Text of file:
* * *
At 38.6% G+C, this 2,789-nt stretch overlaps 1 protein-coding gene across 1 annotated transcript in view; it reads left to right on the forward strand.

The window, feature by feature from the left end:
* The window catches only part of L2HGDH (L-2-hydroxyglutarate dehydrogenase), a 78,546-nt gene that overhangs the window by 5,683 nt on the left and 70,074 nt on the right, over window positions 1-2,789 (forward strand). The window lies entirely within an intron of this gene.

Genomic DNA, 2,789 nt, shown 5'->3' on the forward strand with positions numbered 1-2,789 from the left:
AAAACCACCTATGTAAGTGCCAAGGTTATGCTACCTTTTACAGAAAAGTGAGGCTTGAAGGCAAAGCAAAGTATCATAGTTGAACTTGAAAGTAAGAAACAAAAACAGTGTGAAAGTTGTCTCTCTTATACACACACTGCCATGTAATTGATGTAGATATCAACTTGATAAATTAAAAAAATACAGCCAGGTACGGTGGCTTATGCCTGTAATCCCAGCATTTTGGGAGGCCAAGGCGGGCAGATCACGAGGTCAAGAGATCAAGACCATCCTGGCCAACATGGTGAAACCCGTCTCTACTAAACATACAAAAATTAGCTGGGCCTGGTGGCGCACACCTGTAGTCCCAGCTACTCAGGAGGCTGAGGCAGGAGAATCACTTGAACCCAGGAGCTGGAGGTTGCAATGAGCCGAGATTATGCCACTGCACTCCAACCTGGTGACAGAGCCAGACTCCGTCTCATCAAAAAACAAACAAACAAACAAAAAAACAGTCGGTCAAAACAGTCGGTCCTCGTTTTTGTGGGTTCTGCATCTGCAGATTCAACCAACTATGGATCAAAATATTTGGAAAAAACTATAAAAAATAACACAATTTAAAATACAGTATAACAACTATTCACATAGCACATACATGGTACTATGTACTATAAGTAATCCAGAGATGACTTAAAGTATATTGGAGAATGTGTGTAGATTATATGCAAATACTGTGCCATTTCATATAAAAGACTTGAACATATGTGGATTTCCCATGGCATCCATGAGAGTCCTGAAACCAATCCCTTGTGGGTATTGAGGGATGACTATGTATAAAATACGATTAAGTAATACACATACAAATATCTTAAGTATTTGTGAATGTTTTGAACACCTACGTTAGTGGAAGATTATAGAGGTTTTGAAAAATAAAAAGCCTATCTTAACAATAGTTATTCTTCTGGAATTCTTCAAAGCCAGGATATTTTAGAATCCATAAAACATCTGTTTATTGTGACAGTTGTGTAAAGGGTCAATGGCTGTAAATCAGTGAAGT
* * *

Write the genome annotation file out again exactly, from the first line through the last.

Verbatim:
At 38.6% G+C, this 2,789-nt stretch overlaps 1 protein-coding gene across 1 annotated transcript in view; it reads left to right on the forward strand.

The window, feature by feature from the left end:
* The window catches only part of L2HGDH (L-2-hydroxyglutarate dehydrogenase), a 78,546-nt gene that overhangs the window by 5,683 nt on the left and 70,074 nt on the right, over window positions 1-2,789 (forward strand). The window lies entirely within an intron of this gene.

Genomic DNA, 2,789 nt, shown 5'->3' on the forward strand with positions numbered 1-2,789 from the left:
AAAACCACCTATGTAAGTGCCAAGGTTATGCTACCTTTTACAGAAAAGTGAGGCTTGAAGGCAAAGCAAAGTATCATAGTTGAACTTGAAAGTAAGAAACAAAAACAGTGTGAAAGTTGTCTCTCTTATACACACACTGCCATGTAATTGATGTAGATATCAACTTGATAAATTAAAAAAATACAGCCAGGTACGGTGGCTTATGCCTGTAATCCCAGCATTTTGGGAGGCCAAGGCGGGCAGATCACGAGGTCAAGAGATCAAGACCATCCTGGCCAACATGGTGAAACCCGTCTCTACTAAACATACAAAAATTAGCTGGGCCTGGTGGCGCACACCTGTAGTCCCAGCTACTCAGGAGGCTGAGGCAGGAGAATCACTTGAACCCAGGAGCTGGAGGTTGCAATGAGCCGAGATTATGCCACTGCACTCCAACCTGGTGACAGAGCCAGACTCCGTCTCATCAAAAAACAAACAAACAAACAAAAAAACAGTCGGTCAAAACAGTCGGTCCTCGTTTTTGTGGGTTCTGCATCTGCAGATTCAACCAACTATGGATCAAAATATTTGGAAAAAACTATAAAAAATAACACAATTTAAAATACAGTATAACAACTATTCACATAGCACATACATGGTACTATGTACTATAAGTAATCCAGAGATGACTTAAAGTATATTGGAGAATGTGTGTAGATTATATGCAAATACTGTGCCATTTCATATAAAAGACTTGAACATATGTGGATTTCCCATGGCATCCATGAGAGTCCTGAAACCAATCCCTTGTGGGTATTGAGGGATGACTATGTATAAAATACGATTAAGTAATACACATACAAATATCTTAAGTATTTGTGAATGTTTTGAACACCTACGTTAGTGGAAGATTATAGAGGTTTTGAAAAATAAAAAGCCTATCTTAACAATAGTTATTCTTCTGGAATTCTTCAAAGCCAGGATATTTTAGAATCCATAAAACATCTGTTTATTGTGACAGTTGTGTAAAGGGTCAATGGCTGTAAATCAGTGAAGT